Eye strain is when your eyes get tired from using them intensely for a long time. Reading, doing close work or looking at a computer are common causes. Headaches and blurry vision can be symptoms of eye strain. To help, rest your eyes by taking regular breaks using the “20-20-20” rule. Rest your eyes every 20 minutes by looking at an object at least 20 feet away for at least 20 seconds.
Diseases of the eye are one of the least common causes of headaches. But some serious eye problems can have headaches and vision changes as symptoms.
Angle-closure glaucoma is where fluid in the front part of the eye is suddenly blocked from draining out of the eye as it should. Eye pressure rises quickly. Symptoms include headache and severe pain in the eyes or above them. Other symptoms include feeling sick to your stomach and changes in your vision. This is a medical emergency. You should seek help right away if you have these symptoms.
Giant cell arteritis (GCA) is swelling in the arteries that run along your temple and usually occurs in older people. Blood supply to the eye is reduced, causing decreased vision and a constant, throbbing pain in the temples. It also causes scalp tenderness. GCA is a medical emergency and needs to be treated right away to prevent vision loss in both eyes.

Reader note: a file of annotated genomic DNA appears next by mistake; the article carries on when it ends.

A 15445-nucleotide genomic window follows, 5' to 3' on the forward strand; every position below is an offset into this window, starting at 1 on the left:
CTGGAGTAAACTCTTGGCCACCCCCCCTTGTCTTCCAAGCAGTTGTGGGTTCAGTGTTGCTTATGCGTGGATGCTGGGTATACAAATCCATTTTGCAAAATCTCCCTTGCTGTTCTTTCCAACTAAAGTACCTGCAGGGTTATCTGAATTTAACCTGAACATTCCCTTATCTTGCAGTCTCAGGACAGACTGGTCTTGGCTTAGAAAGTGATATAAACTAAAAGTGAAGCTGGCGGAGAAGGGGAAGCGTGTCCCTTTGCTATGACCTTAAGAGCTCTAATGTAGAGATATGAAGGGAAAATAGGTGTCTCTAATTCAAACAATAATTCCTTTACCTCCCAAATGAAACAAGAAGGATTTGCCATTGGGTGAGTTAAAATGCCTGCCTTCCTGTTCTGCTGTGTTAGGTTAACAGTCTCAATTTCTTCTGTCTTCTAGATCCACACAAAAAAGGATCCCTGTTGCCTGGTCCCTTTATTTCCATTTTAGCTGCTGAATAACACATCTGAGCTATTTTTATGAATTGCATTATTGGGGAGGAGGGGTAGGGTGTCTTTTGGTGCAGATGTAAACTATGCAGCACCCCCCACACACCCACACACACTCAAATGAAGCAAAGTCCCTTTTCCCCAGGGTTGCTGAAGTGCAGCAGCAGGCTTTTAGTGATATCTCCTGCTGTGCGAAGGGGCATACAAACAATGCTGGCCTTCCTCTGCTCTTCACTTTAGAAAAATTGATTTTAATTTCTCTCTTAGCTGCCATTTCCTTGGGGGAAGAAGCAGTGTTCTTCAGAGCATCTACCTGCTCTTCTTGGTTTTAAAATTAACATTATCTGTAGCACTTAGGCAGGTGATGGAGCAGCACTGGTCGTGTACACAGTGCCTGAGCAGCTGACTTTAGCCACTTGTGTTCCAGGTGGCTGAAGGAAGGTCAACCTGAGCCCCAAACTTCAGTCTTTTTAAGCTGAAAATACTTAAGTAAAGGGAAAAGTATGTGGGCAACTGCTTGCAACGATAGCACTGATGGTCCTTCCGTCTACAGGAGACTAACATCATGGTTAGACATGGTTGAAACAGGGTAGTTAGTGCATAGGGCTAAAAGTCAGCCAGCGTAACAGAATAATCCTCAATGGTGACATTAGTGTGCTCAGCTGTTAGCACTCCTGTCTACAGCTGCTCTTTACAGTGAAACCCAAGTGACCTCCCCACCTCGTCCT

One of the most serious causes of headaches with vision changes is stroke. This is when blood flow to the brain is reduced or blocked. Stroke signs include a severe headache with a droopy eyelid, and possibly double vision. Get medical help right away if you have these symptoms.
Headaches can be caused by many diseases and disorders affecting other parts of the body. Some conditions that can cause headaches include:
- ear problems
- jaw problems
- sinus problems
- high blood pressure
- nerve diseases
- blood vessel disease
- aneurysms (when a weak blood vessel fills with blood and bulges)
Poor vision causing headaches in kids? Probably not.
Parents often assume that poor vision causes their child’s headaches. But research says otherwise.
One study showed that vision or eye problems are rarely the cause of kids’ headaches, even when headaches occur during visual tasks like homework. The findings showed that there was no significant link between children’s frequent headaches and a need for glasses.
Follow-up reports from parents showed that headaches improved in 75% (3 out of 4) of the kids. And their headaches were equally likely to improve whether or not they got a new prescription for glasses.
Figure out what causes your headaches
Tell your doctor if you get headaches often, or if you get very bad headaches. He or she will ask about your symptoms and medical history, and will examine you. You may also need certain tests to help find out what is causing your headaches.
How your headaches will be treated depends on their cause. If it appears that your headaches are caused by eye problems, you may be referred to an eye care provider.